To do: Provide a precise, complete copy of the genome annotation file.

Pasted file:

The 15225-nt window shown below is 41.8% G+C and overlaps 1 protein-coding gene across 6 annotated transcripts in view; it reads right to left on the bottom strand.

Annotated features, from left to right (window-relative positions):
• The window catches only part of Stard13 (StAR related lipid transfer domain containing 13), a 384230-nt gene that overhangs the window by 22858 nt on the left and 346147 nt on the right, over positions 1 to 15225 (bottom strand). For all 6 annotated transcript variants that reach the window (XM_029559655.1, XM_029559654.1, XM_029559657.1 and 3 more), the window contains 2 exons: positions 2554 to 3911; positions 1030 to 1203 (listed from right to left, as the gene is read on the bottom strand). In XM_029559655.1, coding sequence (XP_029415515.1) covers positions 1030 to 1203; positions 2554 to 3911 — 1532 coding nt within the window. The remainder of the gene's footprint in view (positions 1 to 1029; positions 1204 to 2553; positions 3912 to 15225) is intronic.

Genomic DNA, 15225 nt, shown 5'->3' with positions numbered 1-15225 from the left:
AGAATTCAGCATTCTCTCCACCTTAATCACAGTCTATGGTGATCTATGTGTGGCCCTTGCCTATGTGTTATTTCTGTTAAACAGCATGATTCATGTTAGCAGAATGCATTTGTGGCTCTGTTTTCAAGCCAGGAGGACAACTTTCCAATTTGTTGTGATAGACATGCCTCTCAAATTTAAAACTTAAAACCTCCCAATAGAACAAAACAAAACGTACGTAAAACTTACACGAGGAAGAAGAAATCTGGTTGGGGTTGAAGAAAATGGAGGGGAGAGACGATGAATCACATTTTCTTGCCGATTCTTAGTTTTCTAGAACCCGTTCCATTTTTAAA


The 15225-nt window shown below is 41.8% G+C and overlaps 1 protein-coding gene across 6 annotated transcripts in view; it reads right to left on the bottom strand.

Annotated features, from left to right (window-relative positions):
• The window catches only part of Stard13 (StAR related lipid transfer domain containing 13), a 384230-nt gene that overhangs the window by 22858 nt on the left and 346147 nt on the right, over positions 1 to 15225 (bottom strand). For all 6 annotated transcript variants that reach the window (XM_029559655.1, XM_029559654.1, XM_029559657.1 and 3 more), the window contains 2 exons: positions 2554 to 3911; positions 1030 to 1203 (listed from right to left, as the gene is read on the bottom strand). In XM_029559655.1, coding sequence (XP_029415515.1) covers positions 1030 to 1203; positions 2554 to 3911 — 1532 coding nt within the window. The remainder of the gene's footprint in view (positions 1 to 1029; positions 1204 to 2553; positions 3912 to 15225) is intronic.

Genomic DNA, 15225 nt, shown 5'->3' with positions numbered 1-15225 from the left:
AGAATTCAGCATTCTCTCCACCTTAATCACAGTCTATGGTGATCTATGTGTGGCCCTTGCCTATGTGTTATTTCTGTTAAACAGCATGATTCATGTTAGCAGAATGCATTTGTGGCTCTGTTTTCAAGCCAGGAGGACAACTTTCCAATTTGTTGTGATAGACATGCCTCTCAAATTTAAAACTTAAAACCTCCCAATAGAACAAAACAAAACGTACGTAAAACTTACACGAGGAAGAAGAAATCTGGTTGGGGTTGAAGAAAATGGAGGGGAGAGACGATGAATCACATTTTCTTGCCGATTCTTAGTTTTCTAGAACCCGTTCCATTTTTAAA